(380a) Kinetic Study of Ammonia Decomposition on Tungsten Carbide for Cleaner Production of Hydrogen from Biomass Gasification

Pansare, S. S. - Presenter, Clemson University
Torres, W. - Presenter, Clemson University
Goodwin, Jr., J. G. - Presenter, Clemson University


Biomass gasification is one of
the most flexible and energy efficient technologies for production of hydrogen,
syngas, low-to-medium energy fuels and also for power generation. Presence of
impurities such as tars, H2S, and NH3 pose major barriers
in the utilization of the biomass gas. When H2 from this stream is
fed to proton exchange membrane fuel cells, impurity NH3 molecules
would block the active Pt sites of the anode as well as the acid sites of the
Nafion membrane leading to poor performance. Moreover, when the gasification
stream is used for power generation, undesirable conversion of NH3
into NOx through gas turbine combustion can occur with conversion
level as high as 50%. Hence, NH3 needs to be decomposed to N2
and H2 at higher temperatures making NH3 decomposition an
important reaction to be studied. Ru-based catalysts have proved to be
particularly active and stable for NH3 decomposition, but are
expensive. Other promising types of less expensive catalysts are carbides and
nitrides of Mo, V, and W. Among carbide materials, tungsten carbide (WC) is of
particular interest as it exhibits catalytic properties similar to those of
platinum [1] as well as has extreme hardness and greater thermal stability.

This paper reports on a kinetic
study of NH3 decomposition on WC and its comparison with reaction on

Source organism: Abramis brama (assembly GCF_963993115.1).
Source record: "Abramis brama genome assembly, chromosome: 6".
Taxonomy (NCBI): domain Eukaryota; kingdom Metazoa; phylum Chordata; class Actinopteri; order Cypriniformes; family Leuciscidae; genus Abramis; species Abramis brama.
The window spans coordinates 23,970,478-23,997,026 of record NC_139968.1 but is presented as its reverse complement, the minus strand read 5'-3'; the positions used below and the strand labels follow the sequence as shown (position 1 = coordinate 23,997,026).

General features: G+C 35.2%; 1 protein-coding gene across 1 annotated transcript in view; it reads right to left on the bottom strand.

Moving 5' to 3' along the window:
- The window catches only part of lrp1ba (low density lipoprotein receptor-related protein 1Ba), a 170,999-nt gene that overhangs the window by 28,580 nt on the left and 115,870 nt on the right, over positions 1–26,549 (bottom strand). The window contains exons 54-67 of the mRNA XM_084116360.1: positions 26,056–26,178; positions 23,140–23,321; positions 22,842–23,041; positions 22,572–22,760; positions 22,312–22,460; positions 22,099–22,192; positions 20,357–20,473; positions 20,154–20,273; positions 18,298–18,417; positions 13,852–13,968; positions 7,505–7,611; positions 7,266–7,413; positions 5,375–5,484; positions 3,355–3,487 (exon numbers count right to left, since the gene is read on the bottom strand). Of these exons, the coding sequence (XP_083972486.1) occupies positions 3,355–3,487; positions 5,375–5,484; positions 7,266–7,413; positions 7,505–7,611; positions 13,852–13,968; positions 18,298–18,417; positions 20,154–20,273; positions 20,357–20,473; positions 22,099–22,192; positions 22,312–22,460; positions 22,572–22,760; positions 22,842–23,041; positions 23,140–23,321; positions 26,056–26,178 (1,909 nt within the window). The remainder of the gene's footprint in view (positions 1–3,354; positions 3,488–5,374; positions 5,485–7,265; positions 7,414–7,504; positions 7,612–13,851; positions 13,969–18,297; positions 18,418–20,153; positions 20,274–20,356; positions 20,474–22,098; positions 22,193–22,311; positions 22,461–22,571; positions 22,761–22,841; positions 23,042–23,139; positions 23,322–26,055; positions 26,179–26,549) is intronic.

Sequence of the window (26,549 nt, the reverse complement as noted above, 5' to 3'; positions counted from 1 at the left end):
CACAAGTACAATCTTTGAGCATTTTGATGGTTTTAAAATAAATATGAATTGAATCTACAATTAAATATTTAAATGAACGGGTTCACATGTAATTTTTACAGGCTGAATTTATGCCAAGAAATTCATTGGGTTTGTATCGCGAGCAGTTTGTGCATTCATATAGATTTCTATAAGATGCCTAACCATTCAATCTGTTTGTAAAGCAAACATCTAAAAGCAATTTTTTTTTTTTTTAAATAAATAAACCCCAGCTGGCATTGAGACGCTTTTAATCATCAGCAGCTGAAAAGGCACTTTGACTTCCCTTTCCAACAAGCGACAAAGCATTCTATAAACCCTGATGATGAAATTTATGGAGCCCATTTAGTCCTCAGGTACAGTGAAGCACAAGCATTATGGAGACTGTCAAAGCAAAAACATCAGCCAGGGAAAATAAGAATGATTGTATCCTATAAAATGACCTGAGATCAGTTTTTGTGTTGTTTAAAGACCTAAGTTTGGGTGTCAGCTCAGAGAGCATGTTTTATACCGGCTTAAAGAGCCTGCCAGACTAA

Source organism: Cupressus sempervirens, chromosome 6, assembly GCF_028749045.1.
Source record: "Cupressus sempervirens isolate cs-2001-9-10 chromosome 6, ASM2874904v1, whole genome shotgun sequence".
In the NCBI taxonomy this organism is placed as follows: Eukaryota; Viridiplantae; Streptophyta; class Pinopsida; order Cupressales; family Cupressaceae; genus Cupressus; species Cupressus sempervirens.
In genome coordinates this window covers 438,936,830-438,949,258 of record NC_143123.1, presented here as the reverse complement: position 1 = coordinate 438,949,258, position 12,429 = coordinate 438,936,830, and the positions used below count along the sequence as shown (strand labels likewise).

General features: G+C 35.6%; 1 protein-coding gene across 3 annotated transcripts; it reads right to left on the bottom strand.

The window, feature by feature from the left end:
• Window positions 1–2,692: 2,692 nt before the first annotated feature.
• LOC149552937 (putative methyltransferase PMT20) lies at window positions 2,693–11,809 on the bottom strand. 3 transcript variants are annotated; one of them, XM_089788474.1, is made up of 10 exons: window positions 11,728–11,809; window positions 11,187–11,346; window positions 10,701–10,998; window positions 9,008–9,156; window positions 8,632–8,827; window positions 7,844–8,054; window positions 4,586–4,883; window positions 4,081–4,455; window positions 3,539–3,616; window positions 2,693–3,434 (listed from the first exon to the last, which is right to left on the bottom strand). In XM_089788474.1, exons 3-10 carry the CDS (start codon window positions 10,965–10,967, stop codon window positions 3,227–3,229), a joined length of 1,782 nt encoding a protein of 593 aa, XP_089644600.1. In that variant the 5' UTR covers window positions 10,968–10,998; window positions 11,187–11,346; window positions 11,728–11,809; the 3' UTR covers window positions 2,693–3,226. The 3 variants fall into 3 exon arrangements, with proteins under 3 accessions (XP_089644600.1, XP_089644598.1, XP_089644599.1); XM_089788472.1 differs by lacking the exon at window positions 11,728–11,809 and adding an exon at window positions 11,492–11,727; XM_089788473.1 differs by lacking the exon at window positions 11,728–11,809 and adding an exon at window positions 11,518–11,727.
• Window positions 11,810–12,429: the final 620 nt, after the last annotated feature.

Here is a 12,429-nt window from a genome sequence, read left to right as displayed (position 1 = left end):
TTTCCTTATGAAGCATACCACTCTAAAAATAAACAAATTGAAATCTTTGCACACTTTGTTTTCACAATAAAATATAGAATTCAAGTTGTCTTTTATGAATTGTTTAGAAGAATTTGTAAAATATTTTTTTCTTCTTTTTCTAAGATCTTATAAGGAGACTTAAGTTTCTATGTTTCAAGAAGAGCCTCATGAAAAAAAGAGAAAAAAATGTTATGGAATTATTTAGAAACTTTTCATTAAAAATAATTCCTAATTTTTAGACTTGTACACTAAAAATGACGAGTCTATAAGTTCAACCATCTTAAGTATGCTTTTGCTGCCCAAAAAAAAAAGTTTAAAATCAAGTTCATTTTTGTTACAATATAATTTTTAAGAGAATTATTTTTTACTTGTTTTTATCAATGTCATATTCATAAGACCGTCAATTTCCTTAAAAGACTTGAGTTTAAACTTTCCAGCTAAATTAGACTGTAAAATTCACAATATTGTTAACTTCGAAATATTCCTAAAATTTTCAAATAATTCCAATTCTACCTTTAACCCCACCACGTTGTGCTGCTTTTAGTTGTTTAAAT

tungstated zirconia (WZ) and on commercially available NH3 synthesis
catalyst (Amomax-10). The effect of the presence of H2 and CO, the
two main components in syngas, on the behavior of WC is also reported.

The catalysts were characterized
by BET, XRD, SEM, EDX, and temperature programmed reaction (TPRx). The NH3
decomposition reaction was carried out at 1 atm with temperatures ranging from
475-800°C. The concentration of NH3 in the inlet stream was 4000
ppm. The time-on-stream experiments showed that WC was characterized by an
induction period which in general decreased in time with increase in
temperature. Complete decomposition of NH3 was observed at 550°C for
the reaction conditions used. In the presence of syngas components (H2
and CO), higher temperatures (ca. 750°C) were required for the complete
decomposition of the NH3. The reasons for this behavior of WC in the
presence and absence of syngas components as well as its power law dependence
will be discussed. A comparison of reaction rate data for WC with that for WZ
and for Amomax-10 will be presented.

1. Levy, R. B., Boudart, M., Science 181 (1973) 547.